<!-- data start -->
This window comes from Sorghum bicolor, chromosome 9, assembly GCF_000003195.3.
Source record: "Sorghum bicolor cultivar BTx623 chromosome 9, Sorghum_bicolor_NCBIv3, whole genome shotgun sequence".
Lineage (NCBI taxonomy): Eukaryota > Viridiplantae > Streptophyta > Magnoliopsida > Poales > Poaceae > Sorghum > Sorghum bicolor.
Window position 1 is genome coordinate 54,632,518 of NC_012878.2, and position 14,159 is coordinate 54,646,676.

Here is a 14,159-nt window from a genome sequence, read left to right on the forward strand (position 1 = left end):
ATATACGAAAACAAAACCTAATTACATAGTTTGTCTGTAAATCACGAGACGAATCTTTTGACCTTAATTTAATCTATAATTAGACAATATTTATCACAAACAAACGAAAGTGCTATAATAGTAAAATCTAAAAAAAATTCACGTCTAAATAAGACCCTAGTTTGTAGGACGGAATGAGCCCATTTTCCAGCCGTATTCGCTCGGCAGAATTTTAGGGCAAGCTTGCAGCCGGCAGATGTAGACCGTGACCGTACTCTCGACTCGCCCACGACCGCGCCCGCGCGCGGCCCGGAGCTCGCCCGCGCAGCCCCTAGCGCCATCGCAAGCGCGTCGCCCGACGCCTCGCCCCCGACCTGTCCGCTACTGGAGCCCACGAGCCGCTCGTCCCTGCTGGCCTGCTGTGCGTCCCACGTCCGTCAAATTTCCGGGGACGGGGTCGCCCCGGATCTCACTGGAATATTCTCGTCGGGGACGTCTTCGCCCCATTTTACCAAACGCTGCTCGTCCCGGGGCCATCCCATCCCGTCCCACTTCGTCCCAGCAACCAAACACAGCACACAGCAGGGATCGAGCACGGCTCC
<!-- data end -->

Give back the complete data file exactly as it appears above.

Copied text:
This window comes from Sorghum bicolor, chromosome 9, assembly GCF_000003195.3.
Source record: "Sorghum bicolor cultivar BTx623 chromosome 9, Sorghum_bicolor_NCBIv3, whole genome shotgun sequence".
Lineage (NCBI taxonomy): Eukaryota > Viridiplantae > Streptophyta > Magnoliopsida > Poales > Poaceae > Sorghum > Sorghum bicolor.
Window position 1 is genome coordinate 54,632,518 of NC_012878.2, and position 14,159 is coordinate 54,646,676.

Here is a 14,159-nt window from a genome sequence, read left to right on the forward strand (position 1 = left end):
ATATACGAAAACAAAACCTAATTACATAGTTTGTCTGTAAATCACGAGACGAATCTTTTGACCTTAATTTAATCTATAATTAGACAATATTTATCACAAACAAACGAAAGTGCTATAATAGTAAAATCTAAAAAAAATTCACGTCTAAATAAGACCCTAGTTTGTAGGACGGAATGAGCCCATTTTCCAGCCGTATTCGCTCGGCAGAATTTTAGGGCAAGCTTGCAGCCGGCAGATGTAGACCGTGACCGTACTCTCGACTCGCCCACGACCGCGCCCGCGCGCGGCCCGGAGCTCGCCCGCGCAGCCCCTAGCGCCATCGCAAGCGCGTCGCCCGACGCCTCGCCCCCGACCTGTCCGCTACTGGAGCCCACGAGCCGCTCGTCCCTGCTGGCCTGCTGTGCGTCCCACGTCCGTCAAATTTCCGGGGACGGGGTCGCCCCGGATCTCACTGGAATATTCTCGTCGGGGACGTCTTCGCCCCATTTTACCAAACGCTGCTCGTCCCGGGGCCATCCCATCCCGTCCCACTTCGTCCCAGCAACCAAACACAGCACACAGCAGGGATCGAGCACGGCTCC